7 Asheville parks and trails for top photos

Iconic parks and public spaces around the world fill photo and video sharing platforms like Instagram, Flickr, and Pinterest. People share things that make them feel good and project their beliefs and personality.

While you may share a sparkling city view or ocean sunset while on vacation, Asheville’s public parks and trails offer unique art and stunning natural beauty certain to perk up your feed and generate likes. Check out suggestions below and explore all Asheville Parks & Recreation spaces on the City of Asheville’s website.


Wilma Dykeman Greenway, 192 Riverside Drive

Named for an Asheville native who inspired a social, environmental, and economic vision to protect the French Broad River, Wilma Dykeman Greenway houses several pieces of public art including a massive yellow cog at the gateway to the River Arts District and a bridge adorned with “All Feet Stand Under the Stars,” a quote from Hood Huggers International founder DeWayne Barton. Steps away from the greenway, the Stay Weird tower, several murals on artists’ buildings, and the city’s iconic chimney from an old ice house can be found.


Pack Square Park, 80 Court Plaza

Surrounded by Asheville’s vibrant downtown filled with cafés, museums, and galleries, Pack Square Park’s popular photo stops include Asheville Sister Cities’ Signpost, the Splasheville interactive fountain, multiple Urban Trail sculptural stations, and Bascom Lamar Lundsford stage stunningly framed by City Hall and Buncombe County Courthouse featuring a large canopy, stone and tile work from local craftworkers, and a stainless steel pergola echoing outlines of mountains on the horizon.


Triangle Park, 58 South Market Street

Just steps away from Pack Square, Triangle Park features colorful murals transporting visitors through decades of Black life in Asheville. Located within The Block, it also offers an opportunity to explore the city’s historic Black business district.


Pritchard Park, 67 Patton Avenue

Also located downtown, Pritchard Park showcases a classic brick amphitheater, granite chess boards, and Deco Gecko, a whimsical piece of art celebrating the art deco motifs found around the park. Just up the street, the Love Asheville mural decorates the outdoor wall across from Harrah’s Cherokee Center – Asheville on 68 Haywood Street, also known as The Pit of Opportunity. Keep traveling on Flint Street into Montford to catch skateboarding, skating, and biking amongst an expansive mural at Asheville Skatepark.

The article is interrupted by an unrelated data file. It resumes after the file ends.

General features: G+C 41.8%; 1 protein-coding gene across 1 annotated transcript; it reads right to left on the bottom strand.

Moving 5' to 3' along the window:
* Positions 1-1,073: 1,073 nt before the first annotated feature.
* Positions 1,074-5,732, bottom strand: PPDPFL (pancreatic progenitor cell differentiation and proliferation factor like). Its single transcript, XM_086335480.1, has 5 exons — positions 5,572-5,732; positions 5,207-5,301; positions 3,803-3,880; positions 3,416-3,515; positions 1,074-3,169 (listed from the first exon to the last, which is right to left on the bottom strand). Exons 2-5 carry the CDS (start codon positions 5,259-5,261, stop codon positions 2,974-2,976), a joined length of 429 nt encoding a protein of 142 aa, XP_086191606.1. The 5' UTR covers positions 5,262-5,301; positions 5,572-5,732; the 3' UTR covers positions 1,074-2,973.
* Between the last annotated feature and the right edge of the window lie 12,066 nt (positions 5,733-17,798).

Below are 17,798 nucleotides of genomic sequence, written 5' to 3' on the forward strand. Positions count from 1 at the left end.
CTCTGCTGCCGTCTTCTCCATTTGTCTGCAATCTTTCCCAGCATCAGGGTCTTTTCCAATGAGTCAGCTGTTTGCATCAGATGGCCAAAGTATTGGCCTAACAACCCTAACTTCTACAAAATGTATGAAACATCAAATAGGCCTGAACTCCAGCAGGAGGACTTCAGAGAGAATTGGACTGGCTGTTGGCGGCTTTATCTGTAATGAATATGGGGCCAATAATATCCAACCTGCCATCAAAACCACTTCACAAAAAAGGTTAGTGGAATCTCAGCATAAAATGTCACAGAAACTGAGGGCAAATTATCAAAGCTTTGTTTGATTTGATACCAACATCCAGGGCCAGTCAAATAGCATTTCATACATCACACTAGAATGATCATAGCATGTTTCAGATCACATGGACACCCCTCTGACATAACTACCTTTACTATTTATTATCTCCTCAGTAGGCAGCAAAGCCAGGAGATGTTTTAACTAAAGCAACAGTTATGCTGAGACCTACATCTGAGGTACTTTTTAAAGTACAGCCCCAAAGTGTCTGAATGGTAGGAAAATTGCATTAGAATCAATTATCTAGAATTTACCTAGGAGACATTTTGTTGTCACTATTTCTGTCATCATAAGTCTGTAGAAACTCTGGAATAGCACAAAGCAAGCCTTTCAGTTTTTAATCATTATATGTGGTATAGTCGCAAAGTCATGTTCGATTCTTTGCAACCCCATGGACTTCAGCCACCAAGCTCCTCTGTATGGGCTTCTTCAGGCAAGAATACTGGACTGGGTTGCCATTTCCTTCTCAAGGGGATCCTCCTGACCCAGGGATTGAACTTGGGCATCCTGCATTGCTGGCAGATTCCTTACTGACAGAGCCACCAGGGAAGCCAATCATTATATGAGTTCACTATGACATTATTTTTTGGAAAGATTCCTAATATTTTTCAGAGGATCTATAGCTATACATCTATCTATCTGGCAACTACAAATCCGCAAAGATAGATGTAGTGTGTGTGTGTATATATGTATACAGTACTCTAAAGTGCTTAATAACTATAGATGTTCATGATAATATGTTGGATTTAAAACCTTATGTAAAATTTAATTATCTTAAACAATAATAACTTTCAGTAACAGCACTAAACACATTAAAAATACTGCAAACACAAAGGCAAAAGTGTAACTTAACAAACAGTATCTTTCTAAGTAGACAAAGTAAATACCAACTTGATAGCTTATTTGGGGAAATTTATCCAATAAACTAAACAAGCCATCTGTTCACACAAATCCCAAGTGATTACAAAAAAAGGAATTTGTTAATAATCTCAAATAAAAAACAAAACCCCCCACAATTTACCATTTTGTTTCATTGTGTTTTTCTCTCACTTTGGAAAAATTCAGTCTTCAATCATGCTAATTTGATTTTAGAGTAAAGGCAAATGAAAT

E.W. Grove Park, 338 Charlotte Street

At the intersection of Macon Avenue and Charlotte Street, E.W. Grove Park is a rolling lawn with covered trolley stops and a stone wall designed by Chauncey Delos Beadle. E.W. Grove’s original office can be found on the southeast corner of the park. It is the only building designed by Richard Sharp Smith in a style that features fieldstone with beaded mortar joints and a tin shingled roof. If you’re in the neighborhood during spring or summer, check out the brilliant blooms in Griffing Boulevard Rose Garden.


Murphy-Oakley Park, 715 Fairview Road

While you can bathe in the Blue Ridge Mountains’ natural beauty from many of Asheville’s parks and trails, few offer the spectacular view found at the pickleball and tennis courts in Murphy-Oakley Park.


Riverside Cemetery, 53 Birch Street

As a garden-style cemetery serving as a public park and the final resting place of some of Asheville’s famous residents, visitors to Riverside Cemetery often find O. Henry’s grave covered in pennies as a tribute to The Gift of the Magi and “I Voted” stickers on the monument for Lillian Exum Clement Stafford, the first female attorney in the state of North Carolina to own a practice with no male partners. The most visited site is the grave of Thomas Wolfe, son of a monument mason who spent many hours in the cemetery and later wrote about Riverside in his novels Look Homeward Angel and You Can’t Go Home Again. The gravesite of well-known midwife Tempie Avery overlooks her former home in Stumptown which is now a recreation complex named in her honor with a community center, large playground, and Hazel Robinson Amphitheater.


Once you visit these seven parks, head to the Urban Trail for popular photo spots like Crossroads, Flat Iron Architecture, Appalachian Stage, and The Block. Other unique spaces like Carrier Park’s velodrome, the bleachery gates at Riverbend Park, and river views in French Broad River Park leave plenty to explore and share through your photos and videos.

If you end up with shots you’re proud of, tag Asheville Parks & Recreation on Instagram and Facebook.